“Changing everything they want at the last minute and not giving us enough time to make those changes—than blaming us for falling short.”
Shawna says: In planners’ defense, many times we don’t have control over everything, and others cause us to miss deadlines. More often, though, I believe it’s fully within a planner’s control; they’re either overwhelmed or have bigger fish to fry at the moment.
When a planner misses a deadline for a food and beverage order, for example, you can bet there’s a pretty angry chef and catering director behind the scenes, scrambling to make a late order (and possibly paying rush or late fees themselves) for the quantities of food they couldn’t determine. Then there’s the coordination of all the staff people to set up and serve the group. That applies to DMCs, AV companies,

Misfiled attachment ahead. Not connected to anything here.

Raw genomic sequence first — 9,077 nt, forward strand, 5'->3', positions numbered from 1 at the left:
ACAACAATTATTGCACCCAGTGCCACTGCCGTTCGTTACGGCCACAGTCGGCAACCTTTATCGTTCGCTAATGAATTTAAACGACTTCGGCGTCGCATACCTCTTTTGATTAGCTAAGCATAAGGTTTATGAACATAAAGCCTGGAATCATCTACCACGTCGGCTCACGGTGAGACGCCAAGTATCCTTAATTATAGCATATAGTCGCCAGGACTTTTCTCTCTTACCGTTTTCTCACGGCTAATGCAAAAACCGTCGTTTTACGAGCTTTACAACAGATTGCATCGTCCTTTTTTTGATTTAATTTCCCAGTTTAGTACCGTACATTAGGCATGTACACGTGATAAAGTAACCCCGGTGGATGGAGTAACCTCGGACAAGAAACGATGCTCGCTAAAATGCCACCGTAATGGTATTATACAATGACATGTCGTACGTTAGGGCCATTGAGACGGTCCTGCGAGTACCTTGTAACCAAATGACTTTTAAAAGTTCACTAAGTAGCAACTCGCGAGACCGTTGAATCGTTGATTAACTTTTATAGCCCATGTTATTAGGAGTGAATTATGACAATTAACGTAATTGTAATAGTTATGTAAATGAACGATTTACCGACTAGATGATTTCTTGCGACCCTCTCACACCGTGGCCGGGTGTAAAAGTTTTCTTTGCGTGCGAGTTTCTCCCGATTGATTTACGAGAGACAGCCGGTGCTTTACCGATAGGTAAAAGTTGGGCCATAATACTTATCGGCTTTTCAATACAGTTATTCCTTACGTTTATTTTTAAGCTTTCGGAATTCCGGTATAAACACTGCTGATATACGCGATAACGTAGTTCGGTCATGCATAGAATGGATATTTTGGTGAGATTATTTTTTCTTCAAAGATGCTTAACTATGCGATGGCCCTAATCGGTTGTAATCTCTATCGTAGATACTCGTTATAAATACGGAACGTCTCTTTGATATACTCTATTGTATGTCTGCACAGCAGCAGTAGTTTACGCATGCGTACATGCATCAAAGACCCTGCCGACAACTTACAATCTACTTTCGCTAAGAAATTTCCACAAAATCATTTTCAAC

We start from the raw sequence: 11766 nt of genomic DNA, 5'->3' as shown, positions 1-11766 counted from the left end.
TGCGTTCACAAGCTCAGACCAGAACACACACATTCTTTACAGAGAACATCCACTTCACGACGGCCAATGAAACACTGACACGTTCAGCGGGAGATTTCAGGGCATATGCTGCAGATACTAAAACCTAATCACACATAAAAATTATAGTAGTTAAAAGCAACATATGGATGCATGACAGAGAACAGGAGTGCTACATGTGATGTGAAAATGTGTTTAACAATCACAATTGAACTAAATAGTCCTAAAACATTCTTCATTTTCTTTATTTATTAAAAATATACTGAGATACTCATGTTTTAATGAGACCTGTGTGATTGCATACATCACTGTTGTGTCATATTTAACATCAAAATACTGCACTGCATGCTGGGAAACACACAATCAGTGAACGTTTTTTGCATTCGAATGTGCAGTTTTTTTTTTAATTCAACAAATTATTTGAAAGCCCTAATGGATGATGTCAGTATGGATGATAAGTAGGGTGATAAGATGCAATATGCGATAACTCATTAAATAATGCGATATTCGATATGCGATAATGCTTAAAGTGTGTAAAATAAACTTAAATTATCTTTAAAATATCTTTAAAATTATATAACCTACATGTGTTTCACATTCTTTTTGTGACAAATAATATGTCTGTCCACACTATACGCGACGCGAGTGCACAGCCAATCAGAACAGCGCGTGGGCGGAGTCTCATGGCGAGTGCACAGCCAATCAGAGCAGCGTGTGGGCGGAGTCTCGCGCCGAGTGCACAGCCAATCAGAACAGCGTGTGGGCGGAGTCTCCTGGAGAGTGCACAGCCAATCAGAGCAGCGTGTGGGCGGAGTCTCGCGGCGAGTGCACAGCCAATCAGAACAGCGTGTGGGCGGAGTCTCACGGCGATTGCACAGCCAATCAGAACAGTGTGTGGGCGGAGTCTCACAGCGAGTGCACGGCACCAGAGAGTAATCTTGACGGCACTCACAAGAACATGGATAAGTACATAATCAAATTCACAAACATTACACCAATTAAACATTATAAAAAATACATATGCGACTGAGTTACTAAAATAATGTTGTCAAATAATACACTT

and other kinds of suppliers. It’s up to the planners, the ones caught in the middle between bosses/clients and suppliers, to explain the repercussions of not meeting those deadlines and the poor results (and fees) that might result, and, in turn, to help their suppliers achieve better results.